Getting personal to pump up profits

Direct insurers may offer stiff competition in the personal lines space but there are still plenty of profits for brokers to make, according to an expert panel at NIBA Convention in Melbourne.

MGA Insurance Brokers’ Andrew Faber kicked things off by outlining some of the impending trends in personal lines, with Home and Contents and Motor premiums expected to continue to rise for the foreseeable future.

Home and Contents premiums are rising, with the number of dwellings growing 10% per year since 2008, contributing to the premium pool almost doubling in that time from $4.2 billion to $7.8 billion, Faber says.

According to Faber, with the domestic Motor and Home and Contents insurance market in Australia representing a $17.16 billion industry, even a 10% take of direct insurers’ heavily guarded market share could result in a $1.7 billion opportunity for brokers.

“The pot of gold is already there within our existing client base,” he says, recommending that brokers do what they can to look after the personal lines of all their business clients. “It is generally accepted that we can’t compete on price – but we can.”

Kate Fairley, founder and director of Get Informed website, says personal lines are an opportunity they can’t afford to let go.

“What we need to realise is that to everyone else, all insurance is just the same,” she says. “As a broker you’re in the position to explain that all insurance isn’t the same, because the coverage is different.”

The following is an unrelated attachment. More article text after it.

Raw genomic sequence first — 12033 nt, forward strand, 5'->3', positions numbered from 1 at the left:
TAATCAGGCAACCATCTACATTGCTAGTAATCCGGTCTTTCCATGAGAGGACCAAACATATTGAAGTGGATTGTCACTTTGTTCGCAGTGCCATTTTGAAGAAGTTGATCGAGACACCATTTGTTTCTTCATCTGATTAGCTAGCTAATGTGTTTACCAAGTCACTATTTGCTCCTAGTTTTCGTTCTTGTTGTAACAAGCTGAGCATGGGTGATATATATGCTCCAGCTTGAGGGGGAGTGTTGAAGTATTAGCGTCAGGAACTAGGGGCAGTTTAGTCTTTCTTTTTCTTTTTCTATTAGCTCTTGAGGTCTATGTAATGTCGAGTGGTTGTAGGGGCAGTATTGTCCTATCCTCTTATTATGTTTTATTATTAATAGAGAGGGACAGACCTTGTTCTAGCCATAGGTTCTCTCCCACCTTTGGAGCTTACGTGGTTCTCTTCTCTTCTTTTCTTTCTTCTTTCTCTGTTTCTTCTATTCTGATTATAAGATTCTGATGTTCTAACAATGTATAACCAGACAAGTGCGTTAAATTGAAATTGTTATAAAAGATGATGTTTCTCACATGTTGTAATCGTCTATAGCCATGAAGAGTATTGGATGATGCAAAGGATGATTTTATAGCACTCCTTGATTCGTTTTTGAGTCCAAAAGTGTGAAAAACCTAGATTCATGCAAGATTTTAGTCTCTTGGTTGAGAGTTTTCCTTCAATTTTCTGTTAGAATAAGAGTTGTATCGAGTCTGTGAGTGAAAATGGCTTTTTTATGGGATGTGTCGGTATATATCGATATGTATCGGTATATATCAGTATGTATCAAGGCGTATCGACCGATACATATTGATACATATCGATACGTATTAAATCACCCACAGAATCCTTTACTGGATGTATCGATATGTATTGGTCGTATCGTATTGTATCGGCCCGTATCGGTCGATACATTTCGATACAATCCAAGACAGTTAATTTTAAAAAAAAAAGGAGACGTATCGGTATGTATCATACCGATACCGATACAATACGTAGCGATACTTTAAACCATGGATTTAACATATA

According to Fairley, brokers should be in the business of providing advice, not competing on price. Instead of giving a discount on insurance, they can instead make themselves invaluable at claim time.

“If we give our clients the option of reducing their cover, we run the risk of them taking these options and, in turn, they run the risk of not getting paid, and every claim that isn’t paid is damaging our reputation,” she says.

Mike Donnelly, a former NIBA national board director and the managing director of Adelaide-based Donnelly Insurance Brokers, also offered several pearls of wisdom based on his many years in the industry.

“From a risk management point of view, it makes sense to add personal lines to your business,” he says.

According to Donnelly, personal lines can’t afford to have the same structure as commercial accounts, and a separate profit centre should be established with a benchmark $150,000-180,000 per person working on personal lines business.

He also recommends operating a call centre-type operation, where personal lines brokers take calls by rotation and follow these enquiries or claims through to completion, meaning that clients get immediate attention.

Donnelly made particular mention of the importance of hiring the right people. “In my experience you need people with the right attitude,” he says. “My philosophy is you can’t teach people how to have the right attitude, but you can teach them insurance.”